Thursday Thirteen No. 4: Rose Windows

This is the rose window at St. John's Parish on the Green in Waterbury, Connecticut. It's a central image for westbound travelers on Main Street in the Brass City. I did some reading to find out more about these windows this week. Here's what I learned:


1. The rose window is a descendant of the Roman oculus, which is a small round opening in a wall. During the Romanesque period, this opening developed into a window.

2. It is generally accepted that the origin of illustrative glass work within European religious structures dates back to the late 800s.

3. In the sixth century, Pope Gregory the Great made a plea that scriptural scenes be depicted on the walls of churches for the benefit of the unlettered faithful. A Synod at Arras in 1025 reiterated the recommendation, for "this enables illiterate people to learn what books cannot teach them."

4. The name “rose window” was not used before the 17th century and in all likelihood stems from the Old French word rouĂ©, meaning wheel, not from the English flower name, rose.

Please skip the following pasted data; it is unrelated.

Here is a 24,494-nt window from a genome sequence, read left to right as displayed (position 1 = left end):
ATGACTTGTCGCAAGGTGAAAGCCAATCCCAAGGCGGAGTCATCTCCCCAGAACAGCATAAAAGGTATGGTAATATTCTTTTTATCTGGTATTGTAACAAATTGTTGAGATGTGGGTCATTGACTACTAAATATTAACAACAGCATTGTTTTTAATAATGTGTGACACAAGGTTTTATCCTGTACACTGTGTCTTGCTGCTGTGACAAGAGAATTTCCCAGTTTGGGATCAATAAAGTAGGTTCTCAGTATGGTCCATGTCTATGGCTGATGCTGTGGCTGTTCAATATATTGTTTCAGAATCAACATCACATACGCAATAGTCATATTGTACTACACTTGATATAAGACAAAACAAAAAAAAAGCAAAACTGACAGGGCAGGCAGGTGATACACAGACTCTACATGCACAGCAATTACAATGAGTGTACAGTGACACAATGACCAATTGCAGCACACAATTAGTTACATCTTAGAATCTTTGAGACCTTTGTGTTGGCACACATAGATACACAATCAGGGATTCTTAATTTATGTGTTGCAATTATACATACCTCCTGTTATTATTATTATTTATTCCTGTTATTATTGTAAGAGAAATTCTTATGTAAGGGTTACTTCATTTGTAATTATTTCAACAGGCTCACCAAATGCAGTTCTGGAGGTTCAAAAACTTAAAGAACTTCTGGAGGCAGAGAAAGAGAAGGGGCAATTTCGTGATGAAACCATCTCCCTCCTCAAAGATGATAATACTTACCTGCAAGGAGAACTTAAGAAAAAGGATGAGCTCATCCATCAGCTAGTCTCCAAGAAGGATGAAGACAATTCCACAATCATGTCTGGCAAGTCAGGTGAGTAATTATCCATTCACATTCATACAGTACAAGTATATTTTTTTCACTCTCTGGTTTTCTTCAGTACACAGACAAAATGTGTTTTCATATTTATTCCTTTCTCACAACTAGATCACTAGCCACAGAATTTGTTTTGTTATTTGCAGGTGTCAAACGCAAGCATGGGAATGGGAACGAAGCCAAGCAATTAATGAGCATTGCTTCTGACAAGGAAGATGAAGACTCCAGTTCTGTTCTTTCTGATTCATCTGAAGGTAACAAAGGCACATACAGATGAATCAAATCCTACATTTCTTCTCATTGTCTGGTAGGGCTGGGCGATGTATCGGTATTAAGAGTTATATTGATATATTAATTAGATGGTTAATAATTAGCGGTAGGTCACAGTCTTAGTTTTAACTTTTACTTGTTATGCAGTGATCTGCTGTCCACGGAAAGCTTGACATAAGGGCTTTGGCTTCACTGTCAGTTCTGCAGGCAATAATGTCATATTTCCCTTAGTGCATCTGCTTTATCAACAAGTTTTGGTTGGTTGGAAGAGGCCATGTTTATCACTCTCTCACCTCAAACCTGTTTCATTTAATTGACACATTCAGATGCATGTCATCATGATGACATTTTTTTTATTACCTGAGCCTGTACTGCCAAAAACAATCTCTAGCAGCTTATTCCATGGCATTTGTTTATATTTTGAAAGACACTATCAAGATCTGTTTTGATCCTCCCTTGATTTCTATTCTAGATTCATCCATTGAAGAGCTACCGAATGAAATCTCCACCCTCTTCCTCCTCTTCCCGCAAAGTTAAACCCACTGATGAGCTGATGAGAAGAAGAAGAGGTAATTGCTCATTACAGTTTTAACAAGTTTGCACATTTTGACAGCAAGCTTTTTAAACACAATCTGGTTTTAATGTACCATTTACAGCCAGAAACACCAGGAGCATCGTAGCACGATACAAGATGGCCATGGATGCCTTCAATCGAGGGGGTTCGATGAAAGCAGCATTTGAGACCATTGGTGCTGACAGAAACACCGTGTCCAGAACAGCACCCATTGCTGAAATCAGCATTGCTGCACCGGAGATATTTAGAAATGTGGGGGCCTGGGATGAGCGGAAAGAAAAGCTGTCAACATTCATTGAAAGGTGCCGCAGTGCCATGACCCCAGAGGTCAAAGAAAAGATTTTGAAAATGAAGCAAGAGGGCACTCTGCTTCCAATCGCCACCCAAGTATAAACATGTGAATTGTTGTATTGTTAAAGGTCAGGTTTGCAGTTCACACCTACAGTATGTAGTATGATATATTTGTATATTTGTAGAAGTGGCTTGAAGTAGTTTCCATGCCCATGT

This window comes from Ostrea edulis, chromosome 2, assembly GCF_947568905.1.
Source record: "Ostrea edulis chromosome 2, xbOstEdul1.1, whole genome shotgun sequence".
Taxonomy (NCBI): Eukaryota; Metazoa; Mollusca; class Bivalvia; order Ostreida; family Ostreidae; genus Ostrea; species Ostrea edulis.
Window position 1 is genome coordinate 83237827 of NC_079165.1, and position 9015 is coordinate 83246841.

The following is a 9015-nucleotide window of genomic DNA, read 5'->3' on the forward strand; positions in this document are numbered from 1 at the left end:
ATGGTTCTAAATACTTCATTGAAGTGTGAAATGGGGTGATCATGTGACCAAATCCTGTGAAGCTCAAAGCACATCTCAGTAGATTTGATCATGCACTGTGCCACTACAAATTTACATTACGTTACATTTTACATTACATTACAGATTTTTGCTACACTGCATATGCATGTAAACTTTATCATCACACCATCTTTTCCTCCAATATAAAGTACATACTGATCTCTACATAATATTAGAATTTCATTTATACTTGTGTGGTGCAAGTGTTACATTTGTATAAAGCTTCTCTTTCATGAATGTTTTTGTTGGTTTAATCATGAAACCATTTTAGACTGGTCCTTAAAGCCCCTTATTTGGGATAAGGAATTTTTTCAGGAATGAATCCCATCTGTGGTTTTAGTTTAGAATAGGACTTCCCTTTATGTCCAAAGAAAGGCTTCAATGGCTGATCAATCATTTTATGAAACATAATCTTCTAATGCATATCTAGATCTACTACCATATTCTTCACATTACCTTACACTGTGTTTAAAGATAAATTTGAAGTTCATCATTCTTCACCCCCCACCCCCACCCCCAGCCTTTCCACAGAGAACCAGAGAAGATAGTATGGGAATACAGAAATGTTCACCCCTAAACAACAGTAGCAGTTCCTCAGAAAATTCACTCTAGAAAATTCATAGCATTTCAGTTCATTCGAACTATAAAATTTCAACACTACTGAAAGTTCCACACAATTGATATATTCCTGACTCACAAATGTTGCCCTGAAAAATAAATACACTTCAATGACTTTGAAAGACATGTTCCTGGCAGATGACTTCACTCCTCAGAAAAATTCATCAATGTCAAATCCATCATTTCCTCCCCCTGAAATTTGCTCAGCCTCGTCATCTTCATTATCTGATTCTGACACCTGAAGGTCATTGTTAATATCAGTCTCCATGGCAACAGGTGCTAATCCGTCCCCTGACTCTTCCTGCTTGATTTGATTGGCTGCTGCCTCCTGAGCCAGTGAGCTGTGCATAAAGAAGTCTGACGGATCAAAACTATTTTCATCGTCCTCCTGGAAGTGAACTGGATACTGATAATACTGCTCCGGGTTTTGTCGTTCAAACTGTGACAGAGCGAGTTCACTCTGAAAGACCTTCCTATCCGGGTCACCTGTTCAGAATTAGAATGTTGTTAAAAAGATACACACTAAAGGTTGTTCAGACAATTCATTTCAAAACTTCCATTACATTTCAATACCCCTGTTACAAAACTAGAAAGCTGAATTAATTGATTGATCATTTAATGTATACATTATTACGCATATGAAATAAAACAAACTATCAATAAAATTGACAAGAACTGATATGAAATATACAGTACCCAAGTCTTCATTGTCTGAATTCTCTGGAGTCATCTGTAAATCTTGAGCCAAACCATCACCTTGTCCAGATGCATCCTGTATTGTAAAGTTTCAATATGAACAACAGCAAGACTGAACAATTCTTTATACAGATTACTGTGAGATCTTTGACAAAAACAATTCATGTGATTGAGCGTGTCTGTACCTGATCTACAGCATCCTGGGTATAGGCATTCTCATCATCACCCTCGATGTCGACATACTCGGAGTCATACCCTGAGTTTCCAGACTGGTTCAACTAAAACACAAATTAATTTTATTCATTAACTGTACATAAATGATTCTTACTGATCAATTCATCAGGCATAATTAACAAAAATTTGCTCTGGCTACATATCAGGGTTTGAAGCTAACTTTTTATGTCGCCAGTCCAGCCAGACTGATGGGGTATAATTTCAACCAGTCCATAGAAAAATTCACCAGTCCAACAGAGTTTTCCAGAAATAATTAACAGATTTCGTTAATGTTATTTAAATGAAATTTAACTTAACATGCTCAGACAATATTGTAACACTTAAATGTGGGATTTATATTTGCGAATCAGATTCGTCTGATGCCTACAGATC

5. These windows, like mandalas, represent a sacred concept of completeness and balance. (more)

Comments

  1. Beautiful and informative TT! :)

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  2. That is so pretty and very interesting.
    Happy T13

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  3. I love, love rose window!!!!

    My TT is up!

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  4. Very interesting. I like rose windows !

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  5. Anonymous5:08 AM

    thank you for providing the info.

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  6. I so love Rose windows. My favorite has to be Notre Dame but of course, that's a very famous one. Great insight!

    Happy TT!

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  7. Thanks for visiting me--we do have a lot in common, I see we are both December babies too! What a small world!

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  8. Anonymous9:50 PM

    It's always so interesting and informative to do a little research on architectural elements :)

    Great TT!

    Mine is up too :)

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